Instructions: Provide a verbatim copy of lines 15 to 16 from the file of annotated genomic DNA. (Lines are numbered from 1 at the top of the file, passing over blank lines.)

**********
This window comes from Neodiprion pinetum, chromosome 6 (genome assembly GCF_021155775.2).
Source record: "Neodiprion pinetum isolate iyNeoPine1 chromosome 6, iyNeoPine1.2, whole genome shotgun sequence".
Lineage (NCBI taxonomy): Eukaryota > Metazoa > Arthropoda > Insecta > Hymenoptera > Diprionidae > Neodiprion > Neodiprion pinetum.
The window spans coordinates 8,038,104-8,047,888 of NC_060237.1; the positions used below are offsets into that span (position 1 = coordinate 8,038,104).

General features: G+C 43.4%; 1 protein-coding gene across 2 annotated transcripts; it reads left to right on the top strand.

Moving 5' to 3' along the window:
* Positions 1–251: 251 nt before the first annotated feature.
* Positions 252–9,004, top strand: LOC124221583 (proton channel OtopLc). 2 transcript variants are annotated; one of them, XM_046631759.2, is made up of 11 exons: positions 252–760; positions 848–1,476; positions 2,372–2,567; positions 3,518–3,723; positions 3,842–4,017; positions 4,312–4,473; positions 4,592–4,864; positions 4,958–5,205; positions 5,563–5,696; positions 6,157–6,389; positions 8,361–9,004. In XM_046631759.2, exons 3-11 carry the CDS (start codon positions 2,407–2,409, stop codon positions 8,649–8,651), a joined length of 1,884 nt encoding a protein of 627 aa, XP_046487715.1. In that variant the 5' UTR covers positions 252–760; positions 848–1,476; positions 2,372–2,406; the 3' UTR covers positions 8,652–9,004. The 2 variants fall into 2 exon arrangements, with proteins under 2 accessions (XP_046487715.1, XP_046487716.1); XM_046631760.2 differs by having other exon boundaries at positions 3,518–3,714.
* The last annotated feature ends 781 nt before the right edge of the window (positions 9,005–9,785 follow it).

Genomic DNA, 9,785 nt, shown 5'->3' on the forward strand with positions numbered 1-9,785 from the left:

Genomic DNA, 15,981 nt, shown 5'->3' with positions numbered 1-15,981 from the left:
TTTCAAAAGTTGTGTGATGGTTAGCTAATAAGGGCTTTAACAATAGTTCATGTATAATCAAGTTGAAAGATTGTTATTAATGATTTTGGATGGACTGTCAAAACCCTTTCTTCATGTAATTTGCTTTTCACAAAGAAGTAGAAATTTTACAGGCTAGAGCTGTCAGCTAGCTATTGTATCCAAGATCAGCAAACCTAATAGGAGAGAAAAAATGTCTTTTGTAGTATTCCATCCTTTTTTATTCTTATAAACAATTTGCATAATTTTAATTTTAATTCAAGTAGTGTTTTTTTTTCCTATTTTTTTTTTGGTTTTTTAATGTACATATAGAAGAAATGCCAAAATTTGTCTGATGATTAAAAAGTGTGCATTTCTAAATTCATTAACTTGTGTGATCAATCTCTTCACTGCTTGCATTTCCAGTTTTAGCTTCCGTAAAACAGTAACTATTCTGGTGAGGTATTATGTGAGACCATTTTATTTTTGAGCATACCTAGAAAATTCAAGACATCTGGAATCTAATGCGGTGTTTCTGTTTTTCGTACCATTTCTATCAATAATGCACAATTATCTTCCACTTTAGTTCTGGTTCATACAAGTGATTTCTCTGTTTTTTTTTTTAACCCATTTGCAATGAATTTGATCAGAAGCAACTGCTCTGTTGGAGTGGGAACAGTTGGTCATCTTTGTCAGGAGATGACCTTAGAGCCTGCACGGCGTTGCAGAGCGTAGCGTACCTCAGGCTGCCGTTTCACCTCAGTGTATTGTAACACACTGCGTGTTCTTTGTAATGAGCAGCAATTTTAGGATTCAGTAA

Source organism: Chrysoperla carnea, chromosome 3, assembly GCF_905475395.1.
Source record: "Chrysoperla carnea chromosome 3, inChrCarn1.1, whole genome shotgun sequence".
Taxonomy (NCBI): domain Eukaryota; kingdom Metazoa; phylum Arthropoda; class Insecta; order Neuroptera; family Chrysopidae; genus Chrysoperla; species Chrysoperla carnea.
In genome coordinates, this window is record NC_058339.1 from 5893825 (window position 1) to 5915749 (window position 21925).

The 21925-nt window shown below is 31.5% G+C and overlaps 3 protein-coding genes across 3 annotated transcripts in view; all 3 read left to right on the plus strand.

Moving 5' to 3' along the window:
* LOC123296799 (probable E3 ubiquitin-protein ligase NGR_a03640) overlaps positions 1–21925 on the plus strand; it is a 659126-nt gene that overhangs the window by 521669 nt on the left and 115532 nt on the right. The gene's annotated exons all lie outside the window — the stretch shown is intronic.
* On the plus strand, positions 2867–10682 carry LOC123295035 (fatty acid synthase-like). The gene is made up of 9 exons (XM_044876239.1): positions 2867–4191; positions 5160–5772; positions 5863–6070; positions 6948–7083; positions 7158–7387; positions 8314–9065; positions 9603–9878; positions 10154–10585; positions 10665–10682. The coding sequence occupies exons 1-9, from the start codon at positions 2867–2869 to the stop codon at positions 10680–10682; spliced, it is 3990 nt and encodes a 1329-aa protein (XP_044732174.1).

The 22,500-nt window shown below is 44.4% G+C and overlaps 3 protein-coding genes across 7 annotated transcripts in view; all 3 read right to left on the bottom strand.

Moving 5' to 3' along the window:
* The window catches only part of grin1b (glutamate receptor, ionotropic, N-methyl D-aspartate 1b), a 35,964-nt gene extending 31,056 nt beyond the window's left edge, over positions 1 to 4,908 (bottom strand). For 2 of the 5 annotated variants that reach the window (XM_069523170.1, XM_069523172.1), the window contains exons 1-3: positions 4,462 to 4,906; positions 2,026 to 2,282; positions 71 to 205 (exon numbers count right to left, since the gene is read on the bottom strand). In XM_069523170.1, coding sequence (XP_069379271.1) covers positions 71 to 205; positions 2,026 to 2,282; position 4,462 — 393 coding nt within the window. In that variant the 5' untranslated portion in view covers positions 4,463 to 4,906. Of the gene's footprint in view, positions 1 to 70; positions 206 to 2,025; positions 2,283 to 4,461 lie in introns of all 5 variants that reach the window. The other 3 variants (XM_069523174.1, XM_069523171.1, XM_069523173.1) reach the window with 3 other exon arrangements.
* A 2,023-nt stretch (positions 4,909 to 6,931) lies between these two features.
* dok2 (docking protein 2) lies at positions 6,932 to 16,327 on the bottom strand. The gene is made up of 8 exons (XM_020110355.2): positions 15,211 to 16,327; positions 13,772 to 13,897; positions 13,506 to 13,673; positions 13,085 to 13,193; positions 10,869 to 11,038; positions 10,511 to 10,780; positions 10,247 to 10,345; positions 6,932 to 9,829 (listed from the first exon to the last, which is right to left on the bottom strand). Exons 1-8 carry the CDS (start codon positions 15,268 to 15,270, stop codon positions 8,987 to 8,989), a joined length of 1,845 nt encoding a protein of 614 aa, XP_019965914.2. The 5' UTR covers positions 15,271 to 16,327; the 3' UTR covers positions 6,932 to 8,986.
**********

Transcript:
Taxonomy (NCBI): domain Eukaryota; kingdom Metazoa; phylum Arthropoda; class Insecta; order Neuroptera; family Chrysopidae; genus Chrysoperla; species Chrysoperla carnea.
In genome coordinates, this window is record NC_058339.1 from 5893825 (window position 1) to 5915749 (window position 21925).